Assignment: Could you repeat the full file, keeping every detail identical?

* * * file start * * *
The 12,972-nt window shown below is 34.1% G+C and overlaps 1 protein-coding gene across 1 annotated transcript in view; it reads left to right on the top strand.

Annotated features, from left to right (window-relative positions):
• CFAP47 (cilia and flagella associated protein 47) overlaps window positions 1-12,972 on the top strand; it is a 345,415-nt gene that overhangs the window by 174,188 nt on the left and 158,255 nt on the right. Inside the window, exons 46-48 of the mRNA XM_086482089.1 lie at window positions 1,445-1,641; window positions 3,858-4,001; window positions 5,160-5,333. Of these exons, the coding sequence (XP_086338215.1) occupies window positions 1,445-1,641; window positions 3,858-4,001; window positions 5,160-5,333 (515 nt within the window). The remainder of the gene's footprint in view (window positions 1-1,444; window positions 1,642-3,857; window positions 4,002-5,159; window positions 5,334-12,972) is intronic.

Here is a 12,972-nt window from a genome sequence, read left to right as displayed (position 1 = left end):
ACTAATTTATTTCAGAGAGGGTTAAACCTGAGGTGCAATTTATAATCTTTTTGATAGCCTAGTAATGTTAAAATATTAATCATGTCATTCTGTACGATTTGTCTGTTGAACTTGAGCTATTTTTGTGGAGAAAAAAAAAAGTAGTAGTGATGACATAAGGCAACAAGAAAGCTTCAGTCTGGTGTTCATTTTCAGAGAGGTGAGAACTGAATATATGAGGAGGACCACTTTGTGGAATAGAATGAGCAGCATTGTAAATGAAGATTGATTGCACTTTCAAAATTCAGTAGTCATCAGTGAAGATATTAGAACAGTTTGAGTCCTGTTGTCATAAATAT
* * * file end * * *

The 12,972-nt window shown below is 34.1% G+C and overlaps 1 protein-coding gene across 1 annotated transcript in view; it reads left to right on the top strand.

Annotated features, from left to right (window-relative positions):
• CFAP47 (cilia and flagella associated protein 47) overlaps window positions 1-12,972 on the top strand; it is a 345,415-nt gene that overhangs the window by 174,188 nt on the left and 158,255 nt on the right. Inside the window, exons 46-48 of the mRNA XM_086482089.1 lie at window positions 1,445-1,641; window positions 3,858-4,001; window positions 5,160-5,333. Of these exons, the coding sequence (XP_086338215.1) occupies window positions 1,445-1,641; window positions 3,858-4,001; window positions 5,160-5,333 (515 nt within the window). The remainder of the gene's footprint in view (window positions 1-1,444; window positions 1,642-3,857; window positions 4,002-5,159; window positions 5,334-12,972) is intronic.

Here is a 12,972-nt window from a genome sequence, read left to right as displayed (position 1 = left end):
ACTAATTTATTTCAGAGAGGGTTAAACCTGAGGTGCAATTTATAATCTTTTTGATAGCCTAGTAATGTTAAAATATTAATCATGTCATTCTGTACGATTTGTCTGTTGAACTTGAGCTATTTTTGTGGAGAAAAAAAAAAGTAGTAGTGATGACATAAGGCAACAAGAAAGCTTCAGTCTGGTGTTCATTTTCAGAGAGGTGAGAACTGAATATATGAGGAGGACCACTTTGTGGAATAGAATGAGCAGCATTGTAAATGAAGATTGATTGCACTTTCAAAATTCAGTAGTCATCAGTGAAGATATTAGAACAGTTTGAGTCCTGTTGTCATAAATAT